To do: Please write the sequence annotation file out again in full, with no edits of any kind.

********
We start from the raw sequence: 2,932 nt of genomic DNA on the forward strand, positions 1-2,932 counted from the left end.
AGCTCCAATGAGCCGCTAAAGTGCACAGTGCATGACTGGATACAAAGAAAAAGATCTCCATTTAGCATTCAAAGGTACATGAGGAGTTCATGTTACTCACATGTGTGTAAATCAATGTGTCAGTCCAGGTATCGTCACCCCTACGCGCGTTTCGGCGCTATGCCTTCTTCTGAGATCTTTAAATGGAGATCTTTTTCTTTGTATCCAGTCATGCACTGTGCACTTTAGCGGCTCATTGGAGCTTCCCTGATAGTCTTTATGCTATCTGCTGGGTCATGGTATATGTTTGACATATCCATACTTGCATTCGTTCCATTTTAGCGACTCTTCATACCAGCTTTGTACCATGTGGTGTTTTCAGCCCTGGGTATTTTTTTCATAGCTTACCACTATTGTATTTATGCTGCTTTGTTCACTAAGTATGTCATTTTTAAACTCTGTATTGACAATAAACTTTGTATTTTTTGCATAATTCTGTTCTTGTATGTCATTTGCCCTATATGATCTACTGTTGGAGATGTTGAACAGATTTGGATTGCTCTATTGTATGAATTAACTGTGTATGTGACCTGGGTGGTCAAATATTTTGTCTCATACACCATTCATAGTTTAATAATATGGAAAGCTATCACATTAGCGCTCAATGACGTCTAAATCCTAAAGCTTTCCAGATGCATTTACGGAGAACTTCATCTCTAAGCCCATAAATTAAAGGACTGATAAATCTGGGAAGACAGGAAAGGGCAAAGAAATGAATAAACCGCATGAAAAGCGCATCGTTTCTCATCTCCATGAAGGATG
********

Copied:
We start from the raw sequence: 2,932 nt of genomic DNA on the forward strand, positions 1-2,932 counted from the left end.
AGCTCCAATGAGCCGCTAAAGTGCACAGTGCATGACTGGATACAAAGAAAAAGATCTCCATTTAGCATTCAAAGGTACATGAGGAGTTCATGTTACTCACATGTGTGTAAATCAATGTGTCAGTCCAGGTATCGTCACCCCTACGCGCGTTTCGGCGCTATGCCTTCTTCTGAGATCTTTAAATGGAGATCTTTTTCTTTGTATCCAGTCATGCACTGTGCACTTTAGCGGCTCATTGGAGCTTCCCTGATAGTCTTTATGCTATCTGCTGGGTCATGGTATATGTTTGACATATCCATACTTGCATTCGTTCCATTTTAGCGACTCTTCATACCAGCTTTGTACCATGTGGTGTTTTCAGCCCTGGGTATTTTTTTCATAGCTTACCACTATTGTATTTATGCTGCTTTGTTCACTAAGTATGTCATTTTTAAACTCTGTATTGACAATAAACTTTGTATTTTTTGCATAATTCTGTTCTTGTATGTCATTTGCCCTATATGATCTACTGTTGGAGATGTTGAACAGATTTGGATTGCTCTATTGTATGAATTAACTGTGTATGTGACCTGGGTGGTCAAATATTTTGTCTCATACACCATTCATAGTTTAATAATATGGAAAGCTATCACATTAGCGCTCAATGACGTCTAAATCCTAAAGCTTTCCAGATGCATTTACGGAGAACTTCATCTCTAAGCCCATAAATTAAAGGACTGATAAATCTGGGAAGACAGGAAAGGGCAAAGAAATGAATAAACCGCATGAAAAGCGCATCGTTTCTCATCTCCATGAAGGATG